As I sit here on Mother’s Day, I keep coming back to one thought… If I could feel one emotion for the rest of my days, it wouldn’t be happiness. It wouldn’t be love – the giving or the receiving kind. It wouldn’t be lightness or joy. It would be gratitude.
And I am feeling an overwhelming amount of gratitude today.
Gratitude is the only way I know how to make the gears of motherhood slow down, perhaps even grinding to a halt for a split second, just long enough for me to see this life through the eyes of a much younger version of myself, with less crow’s feet and zero concerns of pinched nerves, who could only dream of so much love.
Gratitude is the beginning and the end.
It’s the feeling of waking up to my rambunctious boy nestled next to me in my bed, his little body taking up more room than makes sense, his eyes closed and his breath steady.
It’s my heart swelling watching my 6 year old stand proud in a crowded gym, singing a song about summer and marshmallows with abandon in front of strangers, her eyes searching for mine in the crowd and her joy causing her to stumble the words as our gaze locks.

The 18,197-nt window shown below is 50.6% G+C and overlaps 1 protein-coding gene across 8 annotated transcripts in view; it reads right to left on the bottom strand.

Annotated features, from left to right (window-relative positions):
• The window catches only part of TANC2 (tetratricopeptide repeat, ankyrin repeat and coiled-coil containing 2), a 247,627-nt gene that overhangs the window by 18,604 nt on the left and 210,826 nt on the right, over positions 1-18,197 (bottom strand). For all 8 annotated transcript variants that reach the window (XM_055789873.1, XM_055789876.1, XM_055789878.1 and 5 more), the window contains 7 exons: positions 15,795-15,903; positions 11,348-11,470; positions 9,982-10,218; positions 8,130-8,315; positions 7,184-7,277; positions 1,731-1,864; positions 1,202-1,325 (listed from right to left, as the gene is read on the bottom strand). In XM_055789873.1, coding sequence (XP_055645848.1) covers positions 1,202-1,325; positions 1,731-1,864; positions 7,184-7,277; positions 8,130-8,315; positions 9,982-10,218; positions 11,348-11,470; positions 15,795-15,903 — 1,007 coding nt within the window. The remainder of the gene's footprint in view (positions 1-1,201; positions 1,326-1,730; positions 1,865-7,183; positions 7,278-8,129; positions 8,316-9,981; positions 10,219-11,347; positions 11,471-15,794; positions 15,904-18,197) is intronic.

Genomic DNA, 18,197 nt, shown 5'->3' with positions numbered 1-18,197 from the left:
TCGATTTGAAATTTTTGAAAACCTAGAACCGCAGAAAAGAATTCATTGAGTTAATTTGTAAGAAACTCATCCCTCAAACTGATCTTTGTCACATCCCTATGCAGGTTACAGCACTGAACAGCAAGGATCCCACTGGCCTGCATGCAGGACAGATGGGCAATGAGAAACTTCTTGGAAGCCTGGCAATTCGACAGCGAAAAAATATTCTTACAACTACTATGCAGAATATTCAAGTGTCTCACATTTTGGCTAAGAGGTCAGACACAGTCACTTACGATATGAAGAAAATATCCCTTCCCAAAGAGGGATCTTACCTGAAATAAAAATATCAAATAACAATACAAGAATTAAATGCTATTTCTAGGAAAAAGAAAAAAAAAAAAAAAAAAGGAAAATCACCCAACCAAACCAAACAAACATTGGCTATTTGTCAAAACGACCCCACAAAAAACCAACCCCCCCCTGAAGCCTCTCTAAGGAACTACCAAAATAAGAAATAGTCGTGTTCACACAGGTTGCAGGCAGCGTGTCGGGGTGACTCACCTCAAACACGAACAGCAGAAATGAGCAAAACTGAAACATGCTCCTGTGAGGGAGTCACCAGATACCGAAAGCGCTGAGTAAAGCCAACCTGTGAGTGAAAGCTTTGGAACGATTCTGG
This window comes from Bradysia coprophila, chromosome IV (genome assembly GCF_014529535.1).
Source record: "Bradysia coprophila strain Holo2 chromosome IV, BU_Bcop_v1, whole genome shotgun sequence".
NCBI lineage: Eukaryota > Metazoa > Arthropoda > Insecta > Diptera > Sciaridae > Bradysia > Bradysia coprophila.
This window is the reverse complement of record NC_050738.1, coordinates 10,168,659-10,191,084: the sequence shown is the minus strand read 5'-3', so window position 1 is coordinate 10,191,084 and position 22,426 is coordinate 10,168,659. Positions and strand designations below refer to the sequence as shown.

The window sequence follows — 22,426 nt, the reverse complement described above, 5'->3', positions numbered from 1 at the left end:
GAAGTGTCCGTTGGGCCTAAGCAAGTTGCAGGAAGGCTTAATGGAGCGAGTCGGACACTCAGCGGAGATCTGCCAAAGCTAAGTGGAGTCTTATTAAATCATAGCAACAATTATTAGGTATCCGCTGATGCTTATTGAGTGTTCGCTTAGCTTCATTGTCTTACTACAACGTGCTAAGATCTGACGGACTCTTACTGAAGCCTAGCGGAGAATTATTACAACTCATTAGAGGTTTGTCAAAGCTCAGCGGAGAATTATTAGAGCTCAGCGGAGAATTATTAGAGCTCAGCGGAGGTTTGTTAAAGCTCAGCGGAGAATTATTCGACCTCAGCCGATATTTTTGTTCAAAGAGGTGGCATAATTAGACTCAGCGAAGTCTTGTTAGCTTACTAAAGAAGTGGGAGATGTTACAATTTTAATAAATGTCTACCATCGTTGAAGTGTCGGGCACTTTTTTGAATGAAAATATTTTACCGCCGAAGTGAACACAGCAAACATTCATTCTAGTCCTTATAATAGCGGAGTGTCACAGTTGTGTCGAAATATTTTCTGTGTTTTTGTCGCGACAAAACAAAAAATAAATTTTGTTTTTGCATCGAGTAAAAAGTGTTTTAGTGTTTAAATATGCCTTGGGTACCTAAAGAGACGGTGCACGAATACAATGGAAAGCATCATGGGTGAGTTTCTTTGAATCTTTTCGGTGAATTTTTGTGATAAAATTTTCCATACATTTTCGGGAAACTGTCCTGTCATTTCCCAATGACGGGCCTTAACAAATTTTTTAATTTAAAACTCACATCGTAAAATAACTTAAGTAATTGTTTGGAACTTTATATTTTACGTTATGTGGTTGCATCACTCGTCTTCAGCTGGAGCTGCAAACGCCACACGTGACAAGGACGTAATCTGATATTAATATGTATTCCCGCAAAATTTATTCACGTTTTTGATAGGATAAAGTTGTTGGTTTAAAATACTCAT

It’s the sight of my 8 year old drawing at her desk, her purple hair tucked behind her ear, creating something only she can, with her wild talent and boundless imagination.
It’s the sound of the garage door opening and my husband’s voice, loud and joyous, reaching the high ceilings and filling the rooms of our house and making it feel even more like home. It’s his arms wrapped around my waist, the stubble on his face scratchy on my cheek as he leans down to kiss me.
It’s the click clack of my Australian Labradoodle’s claws on our wood floor as I write this.
And yes, on days like today, I can even find gratitude in the dirty dishes piled next to the kitchen sink, the piles of laundry waiting to be washed, folded and put away and the random toothbrush on the stairs, all remnants of a full house, a full life.
I want to bottle up these moments of staggering gratitude so I can drink them in later, when I’m bone tired and hollow from the relentless needing and “mommy, mommy, mommy” refrain that echoes in my head long after my kids fall into a safe, sweet slumber.
So, I will keep coming back to this post and these words.
I will leave them here for you, too, in times when the needing is too much and you feel forgotten in the chaos.
I see you, mama.
And I’m grateful for you.